Portuguese Water Dog

Also known as the Portuguese Diving Dog, the Portuguese Fishing Dog, the Portuguese Curly Water Dog, the Pelo Encaracolado, the Cao de Agua, or simply the Portie, this ancient breed of fishermen’s dog was originally used to herd fish into nets and carry out other marine tasks.


Although this tough, curly-coated dog is closely related to the water dogs of Europe that specialize in retrieving waterfowl, it cannot be classified as a retriever because its main duties were so different. It acted as a marine aid to the fishermen of the Algarve on Portugal’s southern coast, taking to the water to herd the fish, move the nets and even catch the odd fish that managed to escape from the nets.

Apart from fish-herding, the Portuguese Water Dog also carried out various other, subsidiary duties. When a fleet of small fishing boats was out together, the dogs could be used to carry messages from one vessel to another. With their keen eyesight they also acted as lookouts, barking an alarm when they spotted a shoal of fish. If fog descended, they adopted yet another role, acting as barking "fog-horns" to warm other vessels and avoid collisions. Assisting them in this role was their unusual, "rising-and-falling" bark.

They carried out these duties for centuries and were so highly valued that anyone harming one of these dogs was in serious trouble. But then modern technology caught up with the breed and advanced fishing techniques rendered them more or less obsolete. By 1960 a survey revealed that they were on the verge of extinction, with only about 50 left alive. Fortunately, it was such an attractive dog that it was saved from disappearing by enthusiasts who valued it, not for its fish-herding abilities, but for its personality and its striking appearance. Finding yet more roles to add to its repertoire, the Portuguese Water Dog became a show dog and a companion dog. Examples were exported to the United States where it soon acquired enough admirers for the breed to gain recognition by the AKC in 1984.

After centuries of sitting patiently in small boats, this friendly, relaxed dog has developed a remarkable degree of self-control and is eminently trainable and adaptable. Its charming personality will no doubt keep it safe for the future.


Although this web-footed, excellent swimmer is agile and quick to react to its surroundings, it keeps calm, making it both a popular house pet and a working dog.

The Portuguese Water Dog is an old working breed and can have guard dog tendencies. If this is not wanted, it must be trained from the age of ten weeks to accept all comers in a friendly fashion and any guarding symptoms should be discouraged.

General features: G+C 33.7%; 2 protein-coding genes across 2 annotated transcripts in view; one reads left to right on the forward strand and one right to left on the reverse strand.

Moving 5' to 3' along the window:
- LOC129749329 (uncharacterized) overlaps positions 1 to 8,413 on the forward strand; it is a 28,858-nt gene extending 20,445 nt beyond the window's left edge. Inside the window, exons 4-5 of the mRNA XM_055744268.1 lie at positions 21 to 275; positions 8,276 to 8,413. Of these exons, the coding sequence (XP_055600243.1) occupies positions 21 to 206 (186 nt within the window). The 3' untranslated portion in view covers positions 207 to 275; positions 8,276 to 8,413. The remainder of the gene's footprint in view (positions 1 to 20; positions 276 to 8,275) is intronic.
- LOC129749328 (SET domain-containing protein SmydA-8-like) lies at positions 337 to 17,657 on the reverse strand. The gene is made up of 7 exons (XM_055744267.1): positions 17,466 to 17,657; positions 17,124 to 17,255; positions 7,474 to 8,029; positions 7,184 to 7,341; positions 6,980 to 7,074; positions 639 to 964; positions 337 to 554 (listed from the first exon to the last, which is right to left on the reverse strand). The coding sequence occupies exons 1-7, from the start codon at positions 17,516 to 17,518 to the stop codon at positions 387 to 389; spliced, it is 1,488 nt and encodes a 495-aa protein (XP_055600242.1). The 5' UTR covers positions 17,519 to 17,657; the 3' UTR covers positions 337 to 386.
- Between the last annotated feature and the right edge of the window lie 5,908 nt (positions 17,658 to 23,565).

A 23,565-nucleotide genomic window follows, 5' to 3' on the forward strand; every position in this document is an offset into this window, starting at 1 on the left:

The Portuguese Water Dog can be and is often very friendly. It is wonderful with its family and takes well to children if it is brought up with them and if the children are taught how to treat the dog. It loves water and retrieving, and is a smart and willing worker in Obedience.


Strong and beautifully built, the Portuguese water dog has a wide head, a slightly lean muzzle, and black or brown eyes. For swimming ease, the thick curly or wavy coat needs to be either lion clipped (face clipped and body clipped from the last rib, leaving a mane on the forequarters) or working-retriever clipped (clipped all over except on the head and limbs), with long hair left on the tip of the tail. Coloring includes black, brown, and grayish white.

One unusual anatomical feature of this breed is the way it carries its tail. When the dog is alert, its tail rises up and curls over into what could be described as a "semi-spitz" position. It is not a tight curl, like that of the typical northern dogs, but it is certainly very different from the tail posture of other European water dogs, and sets this breed slightly apart from them.


Health problems of the inherited kind are progressive retinal atrophy, storage disease, puppies born without an essential enzyme which leads to early death, hip dysplasia and a type of skin condition that leads to early hair loss. All of these conditions except the last may be identified by blood test, X-ray or eye examinations. Puppies must be purchased from reliable sources — breeders who are concerned with the health and well-being of the breed and can give results of all health checks to prospective buyers of their stock.

Nails of the Portuguese water dog should be kept short, although the foot itself is somewhat large and spread with skin webbing between the toes to help it when in the water.

Care and Exercise

The ears of the Portuguese Water Dog need to be cleaned every week, especially after swimming, to prevent diseases. Exercise should consist of free exercise in a big space and swimming.

Puppies and Training

The four to eight puppies in each litter are delivered easily.

Gallery of Portuguese Water Dog